assisting the Board in determining the desired experience, mix of skills and other qualities to provide for appropriate Board composition, considering the current Board members and the specific needs of the Company and the Board;

 

16
 

 

conducting candidate searches, interviewing prospective candidates and conducting programs to introduce candidates to the Company, its management and operations, and confirming the appropriate level of interest of such candidates;
advising the Board regarding the size and composition of the Board and its committees;
coordinating matters among committees of the Board;
overseeing the performance of the Board and its Committees;
conducting an annual review of the performance of the Office of the Chief Executive in conjunction with the Compensation Committee;
proposing to the Board the slate of corporate officers of the Company and reviewing the succession plans for the executive officers;
recommending to the Board and monitoring matters with respect to governance of the Company;
overseeing the Company’s compliance program, including the Company’s codes of conduct and the Company’s policies and procedures for monitoring compliance; and
recommending ways to enhance services to and improve communications and relations with the Company’s stockholders.

 

The Board of Directors has adopted a written charter setting forth the authority and responsibilities of the Nominating and Corporate Governance Committee. The Nominating and Corporate Governance Committee consists of Willie C. Bogan chairperson, Minnie Baylor-Henry and Jon Mogford.

 

Consideration of Director Nominees

 

We seek directors with high standards of ethics and integrity, sound business judgment, and the willingness to make a strong commitment to the Company and its success. The Nominating and Corporate Governance Committee and the Board, which do not have a formal diversity policy, consider diversity in a broad sense when evaluating board composition and nominations; and they seek to include directors with a diversity of experience, professions, skills, and backgrounds that will enable them to make contributions to the Board and the Company, both as individuals and as part of a group of directors. In determining whether to recommend a director for re-election, the Nominating and Corporate Governance Committee also considers the director’s attendance at meetings and participation in and contributions to the activities of the Board and its committees.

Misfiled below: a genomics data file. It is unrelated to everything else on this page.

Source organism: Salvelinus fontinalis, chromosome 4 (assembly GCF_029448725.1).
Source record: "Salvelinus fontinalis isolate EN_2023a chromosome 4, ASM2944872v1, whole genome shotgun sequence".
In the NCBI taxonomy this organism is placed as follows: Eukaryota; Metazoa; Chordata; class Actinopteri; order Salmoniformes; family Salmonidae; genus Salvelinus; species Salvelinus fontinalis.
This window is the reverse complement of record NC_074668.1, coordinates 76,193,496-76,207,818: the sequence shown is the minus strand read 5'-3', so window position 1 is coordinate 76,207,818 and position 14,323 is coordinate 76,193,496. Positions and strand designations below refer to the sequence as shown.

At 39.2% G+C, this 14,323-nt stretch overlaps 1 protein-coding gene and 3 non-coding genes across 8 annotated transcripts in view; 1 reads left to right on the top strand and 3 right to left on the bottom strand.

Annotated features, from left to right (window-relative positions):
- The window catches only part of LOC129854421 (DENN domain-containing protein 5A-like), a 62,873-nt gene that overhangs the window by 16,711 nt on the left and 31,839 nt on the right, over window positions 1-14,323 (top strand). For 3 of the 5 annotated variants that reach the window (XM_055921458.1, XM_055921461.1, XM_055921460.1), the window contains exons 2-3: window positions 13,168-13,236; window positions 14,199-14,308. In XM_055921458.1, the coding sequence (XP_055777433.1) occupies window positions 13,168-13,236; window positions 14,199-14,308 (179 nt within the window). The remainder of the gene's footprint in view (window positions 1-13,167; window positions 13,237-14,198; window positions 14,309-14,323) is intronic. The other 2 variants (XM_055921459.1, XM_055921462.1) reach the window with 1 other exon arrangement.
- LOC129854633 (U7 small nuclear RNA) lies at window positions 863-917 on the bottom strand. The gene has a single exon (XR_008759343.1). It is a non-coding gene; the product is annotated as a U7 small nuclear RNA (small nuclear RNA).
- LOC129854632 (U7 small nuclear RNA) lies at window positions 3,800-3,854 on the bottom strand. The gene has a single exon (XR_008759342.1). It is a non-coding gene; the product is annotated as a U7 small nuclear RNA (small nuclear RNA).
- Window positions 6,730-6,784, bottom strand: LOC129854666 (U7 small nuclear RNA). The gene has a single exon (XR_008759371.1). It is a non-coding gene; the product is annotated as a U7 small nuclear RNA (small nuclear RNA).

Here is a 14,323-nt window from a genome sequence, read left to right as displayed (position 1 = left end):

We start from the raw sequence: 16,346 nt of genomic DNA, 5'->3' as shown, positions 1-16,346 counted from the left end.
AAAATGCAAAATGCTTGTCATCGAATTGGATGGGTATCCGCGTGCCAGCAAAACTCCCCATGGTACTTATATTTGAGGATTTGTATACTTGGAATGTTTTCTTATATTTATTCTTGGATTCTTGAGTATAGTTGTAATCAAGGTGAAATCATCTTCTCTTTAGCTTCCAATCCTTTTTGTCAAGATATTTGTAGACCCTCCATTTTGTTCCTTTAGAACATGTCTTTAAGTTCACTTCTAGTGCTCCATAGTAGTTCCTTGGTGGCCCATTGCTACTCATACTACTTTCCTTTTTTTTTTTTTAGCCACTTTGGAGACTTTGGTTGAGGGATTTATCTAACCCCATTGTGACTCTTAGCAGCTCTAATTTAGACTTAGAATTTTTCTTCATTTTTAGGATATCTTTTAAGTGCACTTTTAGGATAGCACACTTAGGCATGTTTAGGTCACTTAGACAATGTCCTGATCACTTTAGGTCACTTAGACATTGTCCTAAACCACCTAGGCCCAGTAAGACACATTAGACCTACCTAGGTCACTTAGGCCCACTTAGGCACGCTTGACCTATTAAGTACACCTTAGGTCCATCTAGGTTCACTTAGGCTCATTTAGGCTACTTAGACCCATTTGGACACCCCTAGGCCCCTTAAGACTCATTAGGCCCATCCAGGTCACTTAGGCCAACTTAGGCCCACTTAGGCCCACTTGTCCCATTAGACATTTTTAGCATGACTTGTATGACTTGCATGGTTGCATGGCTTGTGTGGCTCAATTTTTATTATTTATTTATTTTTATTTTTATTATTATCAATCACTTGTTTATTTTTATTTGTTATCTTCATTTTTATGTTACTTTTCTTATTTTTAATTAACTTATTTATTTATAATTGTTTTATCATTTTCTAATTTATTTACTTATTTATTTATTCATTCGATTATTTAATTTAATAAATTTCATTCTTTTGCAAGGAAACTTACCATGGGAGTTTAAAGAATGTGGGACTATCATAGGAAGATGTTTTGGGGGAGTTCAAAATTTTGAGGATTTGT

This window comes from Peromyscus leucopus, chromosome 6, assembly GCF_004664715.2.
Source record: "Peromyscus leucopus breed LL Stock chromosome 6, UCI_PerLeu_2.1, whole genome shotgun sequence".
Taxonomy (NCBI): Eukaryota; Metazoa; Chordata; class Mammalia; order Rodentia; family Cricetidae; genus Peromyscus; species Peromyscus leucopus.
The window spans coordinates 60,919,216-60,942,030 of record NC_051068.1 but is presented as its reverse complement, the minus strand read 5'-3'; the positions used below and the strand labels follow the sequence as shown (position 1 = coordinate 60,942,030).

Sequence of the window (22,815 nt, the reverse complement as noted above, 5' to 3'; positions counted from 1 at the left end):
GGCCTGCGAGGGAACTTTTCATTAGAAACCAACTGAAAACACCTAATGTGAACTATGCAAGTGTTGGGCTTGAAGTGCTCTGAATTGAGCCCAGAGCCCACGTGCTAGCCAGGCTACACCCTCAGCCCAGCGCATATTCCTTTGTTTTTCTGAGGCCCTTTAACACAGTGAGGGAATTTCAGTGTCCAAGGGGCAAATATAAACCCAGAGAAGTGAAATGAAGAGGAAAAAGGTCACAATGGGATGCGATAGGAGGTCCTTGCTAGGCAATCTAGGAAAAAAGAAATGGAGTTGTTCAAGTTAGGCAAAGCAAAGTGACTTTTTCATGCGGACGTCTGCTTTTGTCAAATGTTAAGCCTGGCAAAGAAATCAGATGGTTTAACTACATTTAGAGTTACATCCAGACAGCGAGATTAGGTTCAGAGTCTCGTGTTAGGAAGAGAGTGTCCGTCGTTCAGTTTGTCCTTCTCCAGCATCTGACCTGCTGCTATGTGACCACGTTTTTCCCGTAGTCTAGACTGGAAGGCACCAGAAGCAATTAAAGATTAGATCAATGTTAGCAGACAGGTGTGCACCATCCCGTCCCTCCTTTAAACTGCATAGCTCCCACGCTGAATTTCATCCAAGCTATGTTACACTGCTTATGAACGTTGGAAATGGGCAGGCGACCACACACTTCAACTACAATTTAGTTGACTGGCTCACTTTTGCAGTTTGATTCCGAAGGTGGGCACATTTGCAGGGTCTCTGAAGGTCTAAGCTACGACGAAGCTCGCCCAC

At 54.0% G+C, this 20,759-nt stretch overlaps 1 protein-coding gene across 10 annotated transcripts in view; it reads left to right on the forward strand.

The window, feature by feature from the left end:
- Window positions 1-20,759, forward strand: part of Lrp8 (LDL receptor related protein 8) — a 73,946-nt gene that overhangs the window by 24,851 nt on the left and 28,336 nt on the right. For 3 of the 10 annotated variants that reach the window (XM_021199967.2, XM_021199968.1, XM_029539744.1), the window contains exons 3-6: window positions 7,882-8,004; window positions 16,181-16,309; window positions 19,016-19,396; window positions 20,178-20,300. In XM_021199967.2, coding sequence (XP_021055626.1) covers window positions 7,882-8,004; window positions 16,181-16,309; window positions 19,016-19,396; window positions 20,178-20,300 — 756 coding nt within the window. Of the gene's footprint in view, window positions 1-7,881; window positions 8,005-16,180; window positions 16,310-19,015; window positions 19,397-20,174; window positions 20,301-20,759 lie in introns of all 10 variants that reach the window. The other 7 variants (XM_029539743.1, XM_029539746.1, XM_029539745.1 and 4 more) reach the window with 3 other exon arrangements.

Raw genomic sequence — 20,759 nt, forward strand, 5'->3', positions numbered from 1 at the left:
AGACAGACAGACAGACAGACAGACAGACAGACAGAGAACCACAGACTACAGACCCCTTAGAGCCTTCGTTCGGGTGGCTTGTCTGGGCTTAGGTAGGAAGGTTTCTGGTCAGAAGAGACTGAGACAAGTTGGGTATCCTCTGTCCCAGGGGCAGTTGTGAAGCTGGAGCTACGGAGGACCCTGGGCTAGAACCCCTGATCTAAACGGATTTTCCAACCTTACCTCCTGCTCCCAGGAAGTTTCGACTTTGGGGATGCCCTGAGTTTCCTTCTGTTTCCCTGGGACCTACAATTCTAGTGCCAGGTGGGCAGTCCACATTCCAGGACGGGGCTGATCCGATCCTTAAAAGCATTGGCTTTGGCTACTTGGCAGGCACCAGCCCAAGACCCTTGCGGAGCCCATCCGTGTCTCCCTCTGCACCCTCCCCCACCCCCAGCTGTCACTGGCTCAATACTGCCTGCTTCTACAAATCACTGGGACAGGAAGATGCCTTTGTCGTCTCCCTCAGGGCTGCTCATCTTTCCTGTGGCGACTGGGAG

The Nominating and Corporate Governance Committee will consider director candidates recommended by stockholders, and its process for considering such recommendations is no different than its process for screening and evaluating candidates suggested by directors, management of the Company, or third parties.

 

Corporate Governance Matters

 

We are committed to maintaining strong corporate governance practices that benefit the long-term interests of our stockholders by providing for effective oversight and management of the Company. Our governance policies, including our Code of Business Ethics and Practices and Committee Charters, can be found on our website at http://www.polarityte.com/ by following the link to “Investor Relations” and then to “Corporate Governance.”

 

The Nominating and Corporate Governance Committee reviews our corporate governance policies, Code of Business Ethics and Practices, and Committee Charters periodically in order to consider our policies and charters in light of developments at the Company, changes in regulations and listing requirements, and the continuing evolution of best practices in the area of corporate governance.

 

Code of Conduct

 

Our Code of Business Ethics and Practices (the “Code”), which was adopted January 11, 2019, applies to the Company’s employees, directors, and officers (“Covered Persons”). This includes our President, our Chief Financial Officer, and our Chief Operating Officer, among others. We require that they avoid conflicts of interest, comply with applicable laws, protect Company assets, and conduct business in an ethical and responsible manner and in accordance with the Code. The Code prohibits employees from taking unfair advantage of our business partners, competitors, and employees through manipulation, concealment, misuse of confidential or privileged information, misrepresentation of material facts, or any other practice of unfair dealing or improper use of information. The Code requires employees to comply with all applicable laws, rules, and regulations wherever in the world we conduct business. This includes applicable laws on privacy and data protection, and anti-corruption and anti-bribery. Our Code is publicly available and can be found on our website at http://www.polarityte.com/ by following the link to “Investor Relations” and then to “Corporate Governance.”